The High Court has ensured the government cannot trigger Brexit without parliamentary approval, write Dimitrios Giannoulopoulos, Geoffrey Nice QC, Ben Chigara, Julian Petley, Ignacio de la Rasilla and Katja Sarmiento-Mirwaldt, on behalf of the Britain in Europe think tank. If the Supreme Court upholds the ruling, MPs and peers now have a responsibility to scrutinise the government’s plans and not merely rubber-stamp a legislative act with a three-line mandate for triggering Article 50.
The High Court’s historic judgment on Article 50 – R (Miller) v Secretary of State for Exiting the European Union – struck a potentially fatal blow to the government’s plans to initiate the process of departing from the EU without giving Parliament the right to vote on them. If, as reports suggest, a three-line Bill is currently being drafted to quickly authorise the government to trigger article 50 if the judgment is upheld, the parliamentary process enabled by Miller puts an onus on MPs and peers to prevent it.
It is, of course, difficult to predict whether the High Court’s ruling will stand scrutiny at the Supreme Court. Some constitutional law commentators have identified weaknesses in the reasoning of the Court. Others take the unanimous nature of Miller or the fact that it was written as ‘a single judgment of all three judges’ as factors that make it difficult to overrule.
Much will depend on whether the government is prepared to withdraw the concession it made at the High Court that triggering article 50 is irrevocable (and face the risk of a referral to the Court of Justice for the European Union for a preliminary ruling on this complex question of EU law). It is worth emphasising here that shortly before Miller was handed down, the Belfast High Court rejected a challenge very similar to it, precisely on the basis that triggering article 50 was revocable. This development arguably presents the Supreme Court with two competing interpretations to choose from.
So there is all to play for at the Supreme Court. The High Court’s ruling still provides a resounding confirmation that it is the sovereignty of Parliament, as opposed to executive powers exercised by the Prime Minister on behalf of the Crown, that reigns supreme in the UK constitutional landscape. The Court underlined – at para  – that there was a ‘powerful constitutional principle that the Crown has no power to alter the law of the land by use of its prerogative powers’, and this was ‘the product of an especially strong constitutional tradition’ which had ‘evolved through the long struggle … to assert parliamentary sovereignty and constrain the Crown’s prerogative powers’. It quoted – again at para  – Lord Browne-Wilkinson in R. v. Secretary of State for the Home Department, ex parte Fire Brigades Union  2 A.C. 513, 552, to emphasise that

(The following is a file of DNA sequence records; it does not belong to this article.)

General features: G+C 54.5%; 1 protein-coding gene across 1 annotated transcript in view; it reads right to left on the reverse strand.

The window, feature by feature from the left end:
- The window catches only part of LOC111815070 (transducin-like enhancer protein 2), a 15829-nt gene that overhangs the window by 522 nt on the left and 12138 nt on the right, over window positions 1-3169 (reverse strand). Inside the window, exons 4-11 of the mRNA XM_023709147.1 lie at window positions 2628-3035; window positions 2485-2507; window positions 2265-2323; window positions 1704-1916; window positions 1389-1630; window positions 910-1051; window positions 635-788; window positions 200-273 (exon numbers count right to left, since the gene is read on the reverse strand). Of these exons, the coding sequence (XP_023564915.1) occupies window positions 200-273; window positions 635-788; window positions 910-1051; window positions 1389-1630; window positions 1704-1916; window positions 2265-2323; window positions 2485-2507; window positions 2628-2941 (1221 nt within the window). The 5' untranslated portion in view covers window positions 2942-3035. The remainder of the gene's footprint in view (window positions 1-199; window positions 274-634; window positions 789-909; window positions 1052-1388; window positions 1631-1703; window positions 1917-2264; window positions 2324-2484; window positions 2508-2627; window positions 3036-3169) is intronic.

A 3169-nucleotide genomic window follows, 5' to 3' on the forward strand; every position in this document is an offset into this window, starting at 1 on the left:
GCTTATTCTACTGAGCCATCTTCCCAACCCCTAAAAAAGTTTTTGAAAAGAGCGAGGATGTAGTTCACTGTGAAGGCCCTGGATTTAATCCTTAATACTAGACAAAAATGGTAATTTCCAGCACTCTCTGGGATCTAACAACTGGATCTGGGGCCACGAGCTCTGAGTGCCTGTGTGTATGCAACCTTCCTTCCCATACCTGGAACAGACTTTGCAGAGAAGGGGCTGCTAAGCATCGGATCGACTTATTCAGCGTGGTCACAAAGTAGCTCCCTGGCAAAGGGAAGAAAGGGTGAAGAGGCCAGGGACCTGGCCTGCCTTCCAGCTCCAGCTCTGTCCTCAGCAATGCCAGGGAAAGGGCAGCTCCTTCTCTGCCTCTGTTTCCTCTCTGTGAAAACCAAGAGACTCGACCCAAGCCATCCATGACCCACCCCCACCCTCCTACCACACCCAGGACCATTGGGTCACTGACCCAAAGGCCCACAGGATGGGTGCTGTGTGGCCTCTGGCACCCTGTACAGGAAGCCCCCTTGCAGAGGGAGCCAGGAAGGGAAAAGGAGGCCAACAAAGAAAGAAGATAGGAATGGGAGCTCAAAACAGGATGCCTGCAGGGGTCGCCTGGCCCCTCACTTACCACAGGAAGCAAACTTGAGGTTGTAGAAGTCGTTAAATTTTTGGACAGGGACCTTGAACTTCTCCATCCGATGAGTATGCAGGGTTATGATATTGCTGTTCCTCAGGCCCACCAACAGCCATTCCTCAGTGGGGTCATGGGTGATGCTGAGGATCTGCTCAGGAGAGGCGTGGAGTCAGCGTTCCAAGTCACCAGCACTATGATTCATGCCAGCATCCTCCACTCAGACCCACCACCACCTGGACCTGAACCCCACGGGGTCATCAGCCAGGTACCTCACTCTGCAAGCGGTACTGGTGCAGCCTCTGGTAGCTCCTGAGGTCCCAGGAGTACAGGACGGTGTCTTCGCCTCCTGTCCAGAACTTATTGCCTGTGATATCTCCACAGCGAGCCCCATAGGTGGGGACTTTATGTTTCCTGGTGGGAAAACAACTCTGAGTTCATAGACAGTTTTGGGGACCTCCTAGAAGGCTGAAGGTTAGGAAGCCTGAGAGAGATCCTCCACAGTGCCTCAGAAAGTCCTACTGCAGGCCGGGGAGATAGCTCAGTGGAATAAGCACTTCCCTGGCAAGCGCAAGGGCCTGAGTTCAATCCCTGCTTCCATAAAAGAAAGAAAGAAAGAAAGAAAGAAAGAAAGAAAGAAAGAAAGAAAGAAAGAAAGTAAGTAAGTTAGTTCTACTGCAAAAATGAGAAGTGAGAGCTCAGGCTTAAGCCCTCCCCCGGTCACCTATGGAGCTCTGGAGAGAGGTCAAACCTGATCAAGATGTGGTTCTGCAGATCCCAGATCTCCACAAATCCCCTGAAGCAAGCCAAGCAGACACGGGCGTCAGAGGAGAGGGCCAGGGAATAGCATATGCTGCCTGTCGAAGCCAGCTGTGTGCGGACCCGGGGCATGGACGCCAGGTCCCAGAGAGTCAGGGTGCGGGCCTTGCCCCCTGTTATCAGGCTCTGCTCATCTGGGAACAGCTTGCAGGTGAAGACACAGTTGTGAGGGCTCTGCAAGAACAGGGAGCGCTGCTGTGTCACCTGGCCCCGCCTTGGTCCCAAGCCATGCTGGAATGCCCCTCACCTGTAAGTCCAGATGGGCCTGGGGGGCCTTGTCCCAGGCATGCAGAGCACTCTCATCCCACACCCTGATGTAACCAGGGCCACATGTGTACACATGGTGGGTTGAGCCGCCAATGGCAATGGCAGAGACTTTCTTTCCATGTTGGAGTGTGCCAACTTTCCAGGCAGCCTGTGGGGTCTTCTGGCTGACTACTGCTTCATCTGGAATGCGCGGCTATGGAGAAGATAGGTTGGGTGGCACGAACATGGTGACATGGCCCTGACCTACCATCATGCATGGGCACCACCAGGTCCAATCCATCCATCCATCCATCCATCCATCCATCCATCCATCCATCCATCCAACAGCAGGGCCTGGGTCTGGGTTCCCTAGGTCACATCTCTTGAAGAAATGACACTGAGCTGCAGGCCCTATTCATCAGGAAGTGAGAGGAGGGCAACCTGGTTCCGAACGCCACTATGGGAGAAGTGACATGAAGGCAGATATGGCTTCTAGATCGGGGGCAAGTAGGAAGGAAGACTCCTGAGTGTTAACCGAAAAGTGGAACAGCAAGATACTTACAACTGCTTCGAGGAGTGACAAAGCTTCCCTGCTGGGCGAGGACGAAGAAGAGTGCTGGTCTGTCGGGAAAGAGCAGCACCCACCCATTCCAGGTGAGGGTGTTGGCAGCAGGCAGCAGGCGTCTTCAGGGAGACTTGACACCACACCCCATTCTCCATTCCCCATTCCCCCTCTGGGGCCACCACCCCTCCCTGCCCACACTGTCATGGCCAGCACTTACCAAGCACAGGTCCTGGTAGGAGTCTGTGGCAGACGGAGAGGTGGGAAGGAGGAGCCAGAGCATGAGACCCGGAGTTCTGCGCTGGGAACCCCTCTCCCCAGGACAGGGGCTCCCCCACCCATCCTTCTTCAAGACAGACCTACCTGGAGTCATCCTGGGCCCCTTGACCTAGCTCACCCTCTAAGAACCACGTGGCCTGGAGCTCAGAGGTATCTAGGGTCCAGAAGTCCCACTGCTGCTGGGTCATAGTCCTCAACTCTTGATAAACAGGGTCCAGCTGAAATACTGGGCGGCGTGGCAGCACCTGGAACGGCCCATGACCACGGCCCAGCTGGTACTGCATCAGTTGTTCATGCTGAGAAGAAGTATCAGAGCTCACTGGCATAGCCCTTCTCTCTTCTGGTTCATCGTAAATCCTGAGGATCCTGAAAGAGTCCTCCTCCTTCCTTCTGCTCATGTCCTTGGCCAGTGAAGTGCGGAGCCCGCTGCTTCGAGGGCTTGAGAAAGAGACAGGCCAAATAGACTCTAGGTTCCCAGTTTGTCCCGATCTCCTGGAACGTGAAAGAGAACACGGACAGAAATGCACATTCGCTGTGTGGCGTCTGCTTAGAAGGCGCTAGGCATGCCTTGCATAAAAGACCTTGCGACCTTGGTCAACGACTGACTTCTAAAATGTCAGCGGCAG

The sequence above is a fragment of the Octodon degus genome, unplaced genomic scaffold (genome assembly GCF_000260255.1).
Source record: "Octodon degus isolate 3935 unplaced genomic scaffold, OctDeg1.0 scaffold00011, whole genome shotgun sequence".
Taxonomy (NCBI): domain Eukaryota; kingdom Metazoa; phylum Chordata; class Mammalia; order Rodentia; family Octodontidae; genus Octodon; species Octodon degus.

‘[t]he constitutional history of this country is the history of the prerogative powers of the Crown being made subject to the overriding powers of the democratically elected legislature as the sovereign body.’
The judgment gives equal attention to the constitutional principle of representative parliamentary democracy to rebut the Royal Prerogative argument. It draws ‘the conclusion that a referendum on any topic can only be advisory for the lawmakers in Parliament unless very clear language to the contrary is used in the referendum legislation in question’. It then adds that ‘[n]o such language is used in the 2015 Referendum Act’, and, further, that the Act ‘was passed against a background including a clear briefing paper to parliamentarians explaining that the referendum would have advisory effect only’.
The Court goes so far as to suggest that ‘Parliament must have appreciated that the referendum was intended only to be advisory’ as a vote in favour of withdrawal ‘would inevitably leave for future decision many important questions relating to the legal implementation of withdrawal from the European Union’.
It is quite striking that the Court goes to such lengths to emphasise the advisory nature of the Referendum, considering that the Secretary of State did not contest this point. In doing so, it drives the point home that triggering article 50 under the Royal Prerogative would undermine the parliamentary process that has made triggering it possible in the first place, namely by legislating the 2015 Referendum Act.
The High Court judgment also puts the executive on the back foot in its efforts to prevent Parliament from playing an active role in the long and complicated process of disentangling ourselves from over 40 years of EU legislation. Only a few days before the judgment, the former Attorney General, Dominic Grieve QC MP, commented that ‘the government [would] have to resort to a massive number of Henry VIII clauses [secondary legislation] to give it the maximum power and flexibility without Parliament’s involvement’. Miller now requires Parliament’s direct involvement, changing this dynamic entirely.
By triggering article 50 without Parliament’s intervention, the government would undo, by the sheer exercise of its prerogative powers, EU law rights introduced into domestic law by the European Communities Act 1972. At the very least, it would seek to amend our constitution. Constitutions, particularly ‘unwritten’ ones, are, of course, not immutable for all time. But any amendments require adherence to the secondary rules of recognition on constitutional reform (established procedural formalities for effecting changes to the constitution) if they are to have any binding legal force. What the High Court judges did was to require that these secondary rules of recognition be respected.